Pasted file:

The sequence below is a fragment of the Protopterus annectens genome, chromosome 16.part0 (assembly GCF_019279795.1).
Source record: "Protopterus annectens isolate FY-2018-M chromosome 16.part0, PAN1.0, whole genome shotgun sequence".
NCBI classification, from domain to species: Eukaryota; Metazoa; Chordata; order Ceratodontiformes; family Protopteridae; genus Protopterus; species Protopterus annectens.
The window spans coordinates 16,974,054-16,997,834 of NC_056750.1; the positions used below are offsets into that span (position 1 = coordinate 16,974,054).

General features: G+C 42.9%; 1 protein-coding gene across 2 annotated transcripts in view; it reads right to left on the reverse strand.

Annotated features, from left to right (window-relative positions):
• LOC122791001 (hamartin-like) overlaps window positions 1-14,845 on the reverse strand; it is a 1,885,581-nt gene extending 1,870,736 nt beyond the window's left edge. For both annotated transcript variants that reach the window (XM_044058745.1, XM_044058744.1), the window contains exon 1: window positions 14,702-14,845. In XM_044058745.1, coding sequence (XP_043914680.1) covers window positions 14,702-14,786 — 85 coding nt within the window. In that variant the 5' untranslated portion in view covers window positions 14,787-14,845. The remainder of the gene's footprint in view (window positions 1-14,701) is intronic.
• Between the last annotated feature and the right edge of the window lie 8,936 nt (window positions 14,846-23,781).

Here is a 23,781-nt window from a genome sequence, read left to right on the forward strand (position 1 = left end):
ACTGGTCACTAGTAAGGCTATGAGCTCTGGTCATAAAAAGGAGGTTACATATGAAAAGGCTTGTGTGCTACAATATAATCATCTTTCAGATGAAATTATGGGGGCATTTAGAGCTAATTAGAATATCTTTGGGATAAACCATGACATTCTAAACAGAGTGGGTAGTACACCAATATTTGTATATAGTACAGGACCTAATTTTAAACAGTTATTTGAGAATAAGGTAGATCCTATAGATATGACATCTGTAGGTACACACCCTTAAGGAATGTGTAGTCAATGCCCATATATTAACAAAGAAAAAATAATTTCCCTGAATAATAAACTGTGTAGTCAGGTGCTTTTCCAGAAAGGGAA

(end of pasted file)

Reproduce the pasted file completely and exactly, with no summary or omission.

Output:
The sequence below is a fragment of the Protopterus annectens genome, chromosome 16.part0 (assembly GCF_019279795.1).
Source record: "Protopterus annectens isolate FY-2018-M chromosome 16.part0, PAN1.0, whole genome shotgun sequence".
NCBI classification, from domain to species: Eukaryota; Metazoa; Chordata; order Ceratodontiformes; family Protopteridae; genus Protopterus; species Protopterus annectens.
The window spans coordinates 16,974,054-16,997,834 of NC_056750.1; the positions used below are offsets into that span (position 1 = coordinate 16,974,054).

General features: G+C 42.9%; 1 protein-coding gene across 2 annotated transcripts in view; it reads right to left on the reverse strand.

Annotated features, from left to right (window-relative positions):
• LOC122791001 (hamartin-like) overlaps window positions 1-14,845 on the reverse strand; it is a 1,885,581-nt gene extending 1,870,736 nt beyond the window's left edge. For both annotated transcript variants that reach the window (XM_044058745.1, XM_044058744.1), the window contains exon 1: window positions 14,702-14,845. In XM_044058745.1, coding sequence (XP_043914680.1) covers window positions 14,702-14,786 — 85 coding nt within the window. In that variant the 5' untranslated portion in view covers window positions 14,787-14,845. The remainder of the gene's footprint in view (window positions 1-14,701) is intronic.
• Between the last annotated feature and the right edge of the window lie 8,936 nt (window positions 14,846-23,781).

Here is a 23,781-nt window from a genome sequence, read left to right on the forward strand (position 1 = left end):
ACTGGTCACTAGTAAGGCTATGAGCTCTGGTCATAAAAAGGAGGTTACATATGAAAAGGCTTGTGTGCTACAATATAATCATCTTTCAGATGAAATTATGGGGGCATTTAGAGCTAATTAGAATATCTTTGGGATAAACCATGACATTCTAAACAGAGTGGGTAGTACACCAATATTTGTATATAGTACAGGACCTAATTTTAAACAGTTATTTGAGAATAAGGTAGATCCTATAGATATGACATCTGTAGGTACACACCCTTAAGGAATGTGTAGTCAATGCCCATATATTAACAAAGAAAAAATAATTTCCCTGAATAATAAACTGTGTAGTCAGGTGCTTTTCCAGAAAGGGAA